Mr. Deputy Speaker, Sir, it is imperative that we look at the issue of value for money. I would have expected that the Committee while introducing these new amendments now, where they are involving the county governments, should have taken into consideration the citizens and also the lack of expertise. Currently, we are dealing with issues of financial risks. When you go through the reports of county governments, you find out that there is lack of capacity in these counties. When you allow county governments to enter into public private partnership agreements, you have not looked at the capacity. These amendments which are being proposed here suggest that a certain department will be looking at their needs in terms of what they want to introduce through the public private partnership. However, what about the risk involved in terms of assuming that there is enough expertise?
Mr. Deputy Speaker, Sir, when you look at these public private partnerships, the private sector itself, which is coming in to work with the public, will invest a lot of money and overtime, to those private entities that will have the expertise to control even the data. While they are controlling the data, the public might end up losing big time. Therefore, when we come up with the issue of approving these projects, since the definition of public private partnership really ventures on long term projects, it is imperative to set up legislation that will look at the scope of the projects and give provision for re-negotiations of the terms of engagement. If we do not take those issues into consideration, then we are putting the public at greater risk of losing a lot of money.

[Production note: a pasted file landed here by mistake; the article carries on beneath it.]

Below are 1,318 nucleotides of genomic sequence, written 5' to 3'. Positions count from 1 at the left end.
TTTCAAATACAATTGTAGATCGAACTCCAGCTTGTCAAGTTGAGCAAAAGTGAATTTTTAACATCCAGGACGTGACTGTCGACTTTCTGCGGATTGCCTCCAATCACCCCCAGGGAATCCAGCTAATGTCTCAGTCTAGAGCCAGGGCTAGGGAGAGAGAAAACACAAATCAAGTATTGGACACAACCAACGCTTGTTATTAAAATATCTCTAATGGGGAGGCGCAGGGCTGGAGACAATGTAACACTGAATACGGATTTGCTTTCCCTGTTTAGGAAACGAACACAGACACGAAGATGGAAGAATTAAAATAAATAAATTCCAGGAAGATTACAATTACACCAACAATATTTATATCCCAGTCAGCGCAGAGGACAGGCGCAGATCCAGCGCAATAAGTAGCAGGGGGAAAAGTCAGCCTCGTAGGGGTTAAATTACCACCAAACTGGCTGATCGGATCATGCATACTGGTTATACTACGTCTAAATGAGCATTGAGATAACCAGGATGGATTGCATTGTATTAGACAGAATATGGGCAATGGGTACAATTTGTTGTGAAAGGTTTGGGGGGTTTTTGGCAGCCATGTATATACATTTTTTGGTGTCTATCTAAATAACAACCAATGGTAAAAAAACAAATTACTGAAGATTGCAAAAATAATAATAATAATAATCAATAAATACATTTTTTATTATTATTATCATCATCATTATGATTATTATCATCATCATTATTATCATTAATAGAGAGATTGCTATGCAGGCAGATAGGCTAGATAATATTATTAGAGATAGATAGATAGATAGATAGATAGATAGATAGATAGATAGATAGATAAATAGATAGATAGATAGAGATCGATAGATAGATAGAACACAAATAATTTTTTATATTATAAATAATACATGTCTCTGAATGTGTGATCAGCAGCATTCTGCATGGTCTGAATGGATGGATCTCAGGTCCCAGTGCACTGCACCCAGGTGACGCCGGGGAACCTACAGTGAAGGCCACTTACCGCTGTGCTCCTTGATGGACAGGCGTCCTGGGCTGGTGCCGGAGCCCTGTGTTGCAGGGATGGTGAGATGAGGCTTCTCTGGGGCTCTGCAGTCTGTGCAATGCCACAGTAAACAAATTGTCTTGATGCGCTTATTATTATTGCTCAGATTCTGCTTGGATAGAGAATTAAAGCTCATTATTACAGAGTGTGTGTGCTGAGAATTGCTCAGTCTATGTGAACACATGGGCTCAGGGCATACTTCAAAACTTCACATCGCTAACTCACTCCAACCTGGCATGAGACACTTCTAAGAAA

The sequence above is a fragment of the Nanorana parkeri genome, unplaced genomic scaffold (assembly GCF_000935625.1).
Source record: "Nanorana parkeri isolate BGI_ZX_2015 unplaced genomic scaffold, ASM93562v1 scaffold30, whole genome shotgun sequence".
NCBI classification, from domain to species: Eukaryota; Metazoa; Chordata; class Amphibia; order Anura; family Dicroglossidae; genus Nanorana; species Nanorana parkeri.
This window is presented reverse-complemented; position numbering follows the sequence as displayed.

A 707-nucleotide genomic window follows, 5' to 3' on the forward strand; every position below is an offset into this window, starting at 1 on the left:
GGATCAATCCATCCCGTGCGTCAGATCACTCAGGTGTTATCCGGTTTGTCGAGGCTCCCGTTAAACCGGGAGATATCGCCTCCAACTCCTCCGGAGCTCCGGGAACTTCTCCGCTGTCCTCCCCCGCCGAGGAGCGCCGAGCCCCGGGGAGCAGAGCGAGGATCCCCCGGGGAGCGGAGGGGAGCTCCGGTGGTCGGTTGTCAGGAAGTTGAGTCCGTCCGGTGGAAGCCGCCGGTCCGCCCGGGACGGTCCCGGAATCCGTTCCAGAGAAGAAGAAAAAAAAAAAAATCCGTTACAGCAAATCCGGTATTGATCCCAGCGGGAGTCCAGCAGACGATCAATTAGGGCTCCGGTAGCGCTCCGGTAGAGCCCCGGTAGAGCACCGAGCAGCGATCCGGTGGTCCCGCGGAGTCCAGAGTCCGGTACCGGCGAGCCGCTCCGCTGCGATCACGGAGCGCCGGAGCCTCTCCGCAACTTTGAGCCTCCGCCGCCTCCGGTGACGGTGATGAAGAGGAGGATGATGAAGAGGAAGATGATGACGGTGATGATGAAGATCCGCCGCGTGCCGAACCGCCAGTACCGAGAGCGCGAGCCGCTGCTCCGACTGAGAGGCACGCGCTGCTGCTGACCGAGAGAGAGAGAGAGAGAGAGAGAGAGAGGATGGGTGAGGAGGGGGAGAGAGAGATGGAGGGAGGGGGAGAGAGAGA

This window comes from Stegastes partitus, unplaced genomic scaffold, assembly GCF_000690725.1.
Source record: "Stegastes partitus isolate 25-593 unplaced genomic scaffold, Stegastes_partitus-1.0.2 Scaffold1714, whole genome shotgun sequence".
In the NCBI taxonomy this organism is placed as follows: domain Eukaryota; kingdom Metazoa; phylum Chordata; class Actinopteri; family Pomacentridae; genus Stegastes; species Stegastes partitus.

The issue of value for money is something which is important. My biggest problem is where a project was designed with the intention of helping the public but the Government is forced by the terms of engagements in this Public Private Partnerships, (PPPs) to raise the tariffs, which will leave consumers suffering. This Bill has got to define what projects county governments can venture in, in terms of their PPPs. Certain projects which might be easy to raise local revenue, for instance, water projects, should The electronic version of the Senate Hansard Report is for information purposesonly. A certified version of this Report can be obtained from the Hansard Editor, Senate.